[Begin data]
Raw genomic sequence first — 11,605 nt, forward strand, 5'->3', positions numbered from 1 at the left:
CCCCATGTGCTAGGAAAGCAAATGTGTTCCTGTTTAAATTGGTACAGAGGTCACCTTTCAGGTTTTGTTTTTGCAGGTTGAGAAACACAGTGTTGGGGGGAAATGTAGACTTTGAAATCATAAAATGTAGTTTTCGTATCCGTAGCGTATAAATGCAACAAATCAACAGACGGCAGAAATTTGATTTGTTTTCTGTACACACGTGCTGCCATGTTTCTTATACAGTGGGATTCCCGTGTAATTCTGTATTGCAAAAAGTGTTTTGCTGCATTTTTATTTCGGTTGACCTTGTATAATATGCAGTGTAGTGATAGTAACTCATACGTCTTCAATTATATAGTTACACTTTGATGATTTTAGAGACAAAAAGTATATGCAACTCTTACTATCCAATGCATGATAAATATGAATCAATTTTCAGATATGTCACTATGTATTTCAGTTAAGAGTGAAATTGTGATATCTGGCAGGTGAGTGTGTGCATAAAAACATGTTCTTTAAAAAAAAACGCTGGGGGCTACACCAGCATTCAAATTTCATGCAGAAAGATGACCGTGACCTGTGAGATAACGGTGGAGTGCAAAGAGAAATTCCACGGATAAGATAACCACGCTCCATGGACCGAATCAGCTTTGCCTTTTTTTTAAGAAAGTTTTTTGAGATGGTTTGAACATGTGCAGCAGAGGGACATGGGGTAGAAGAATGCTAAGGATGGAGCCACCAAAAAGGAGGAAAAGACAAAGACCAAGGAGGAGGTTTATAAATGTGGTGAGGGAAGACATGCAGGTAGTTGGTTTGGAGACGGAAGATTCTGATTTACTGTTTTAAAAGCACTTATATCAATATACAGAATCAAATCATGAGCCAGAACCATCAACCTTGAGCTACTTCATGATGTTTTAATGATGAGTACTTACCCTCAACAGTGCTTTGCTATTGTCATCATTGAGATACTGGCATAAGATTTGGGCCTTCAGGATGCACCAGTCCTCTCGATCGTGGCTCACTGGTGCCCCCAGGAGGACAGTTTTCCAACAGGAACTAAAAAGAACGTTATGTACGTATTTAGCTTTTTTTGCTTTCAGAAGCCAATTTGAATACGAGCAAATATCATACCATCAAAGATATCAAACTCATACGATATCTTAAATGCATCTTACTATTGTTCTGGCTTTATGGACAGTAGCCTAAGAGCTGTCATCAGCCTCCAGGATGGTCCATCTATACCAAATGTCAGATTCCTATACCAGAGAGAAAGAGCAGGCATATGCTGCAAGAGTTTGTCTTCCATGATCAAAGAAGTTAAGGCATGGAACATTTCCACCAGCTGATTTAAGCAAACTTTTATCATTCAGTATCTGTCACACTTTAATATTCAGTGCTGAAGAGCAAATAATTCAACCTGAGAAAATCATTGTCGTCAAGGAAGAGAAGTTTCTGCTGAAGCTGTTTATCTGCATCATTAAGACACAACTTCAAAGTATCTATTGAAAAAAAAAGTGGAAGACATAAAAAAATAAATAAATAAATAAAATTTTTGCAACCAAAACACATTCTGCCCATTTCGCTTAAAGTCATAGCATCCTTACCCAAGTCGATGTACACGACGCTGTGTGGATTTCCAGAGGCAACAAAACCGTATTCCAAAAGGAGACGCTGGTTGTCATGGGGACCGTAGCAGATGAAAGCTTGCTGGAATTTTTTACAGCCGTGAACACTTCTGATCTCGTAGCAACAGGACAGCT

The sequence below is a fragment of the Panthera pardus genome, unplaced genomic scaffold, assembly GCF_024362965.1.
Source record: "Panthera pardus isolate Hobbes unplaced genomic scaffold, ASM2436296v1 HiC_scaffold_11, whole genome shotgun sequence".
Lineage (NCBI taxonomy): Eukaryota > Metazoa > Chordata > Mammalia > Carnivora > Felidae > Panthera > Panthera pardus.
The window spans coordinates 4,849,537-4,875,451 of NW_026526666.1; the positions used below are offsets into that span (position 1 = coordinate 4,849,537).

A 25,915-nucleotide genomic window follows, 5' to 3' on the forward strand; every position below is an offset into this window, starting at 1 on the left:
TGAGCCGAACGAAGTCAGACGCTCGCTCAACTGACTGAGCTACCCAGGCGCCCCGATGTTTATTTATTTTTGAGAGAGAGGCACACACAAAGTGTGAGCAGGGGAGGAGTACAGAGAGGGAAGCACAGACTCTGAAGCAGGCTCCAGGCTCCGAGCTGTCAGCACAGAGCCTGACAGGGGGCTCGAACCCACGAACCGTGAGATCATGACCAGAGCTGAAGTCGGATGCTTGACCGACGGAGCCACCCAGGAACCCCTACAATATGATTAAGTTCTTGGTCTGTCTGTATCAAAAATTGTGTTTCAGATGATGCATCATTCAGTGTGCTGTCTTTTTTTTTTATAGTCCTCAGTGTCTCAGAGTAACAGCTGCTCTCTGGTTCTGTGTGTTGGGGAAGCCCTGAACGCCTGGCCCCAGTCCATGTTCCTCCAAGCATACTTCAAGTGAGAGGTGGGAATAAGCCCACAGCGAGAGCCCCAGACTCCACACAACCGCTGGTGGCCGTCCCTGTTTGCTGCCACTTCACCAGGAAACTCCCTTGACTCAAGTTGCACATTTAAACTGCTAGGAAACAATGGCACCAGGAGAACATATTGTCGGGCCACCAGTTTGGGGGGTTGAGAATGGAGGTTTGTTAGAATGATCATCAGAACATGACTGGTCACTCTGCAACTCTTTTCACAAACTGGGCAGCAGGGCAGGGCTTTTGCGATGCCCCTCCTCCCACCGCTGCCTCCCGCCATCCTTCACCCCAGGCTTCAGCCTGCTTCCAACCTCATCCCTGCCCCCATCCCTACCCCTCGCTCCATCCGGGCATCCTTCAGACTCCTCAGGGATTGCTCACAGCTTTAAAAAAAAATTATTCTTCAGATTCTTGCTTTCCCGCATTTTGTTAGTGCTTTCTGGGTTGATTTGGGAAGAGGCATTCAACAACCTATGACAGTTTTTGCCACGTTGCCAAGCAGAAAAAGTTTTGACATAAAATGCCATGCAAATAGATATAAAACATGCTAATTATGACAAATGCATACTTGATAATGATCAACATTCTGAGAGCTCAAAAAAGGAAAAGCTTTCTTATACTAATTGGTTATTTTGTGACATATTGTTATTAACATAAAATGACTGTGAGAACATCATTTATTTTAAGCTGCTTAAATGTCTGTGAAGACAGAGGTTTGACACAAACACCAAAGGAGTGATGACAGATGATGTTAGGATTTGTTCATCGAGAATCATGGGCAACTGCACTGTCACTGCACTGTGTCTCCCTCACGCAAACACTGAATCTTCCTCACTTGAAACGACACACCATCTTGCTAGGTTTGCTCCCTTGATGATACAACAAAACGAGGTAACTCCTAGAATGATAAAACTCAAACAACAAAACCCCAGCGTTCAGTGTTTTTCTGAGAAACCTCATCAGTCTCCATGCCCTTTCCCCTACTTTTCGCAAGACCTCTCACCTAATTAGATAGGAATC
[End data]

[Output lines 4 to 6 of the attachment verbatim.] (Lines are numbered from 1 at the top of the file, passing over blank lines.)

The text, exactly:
Source record: "Panthera pardus isolate Hobbes unplaced genomic scaffold, ASM2436296v1 HiC_scaffold_11, whole genome shotgun sequence".
Lineage (NCBI taxonomy): Eukaryota > Metazoa > Chordata > Mammalia > Carnivora > Felidae > Panthera > Panthera pardus.
The window spans coordinates 4,849,537-4,875,451 of NW_026526666.1; the positions used below are offsets into that span (position 1 = coordinate 4,849,537).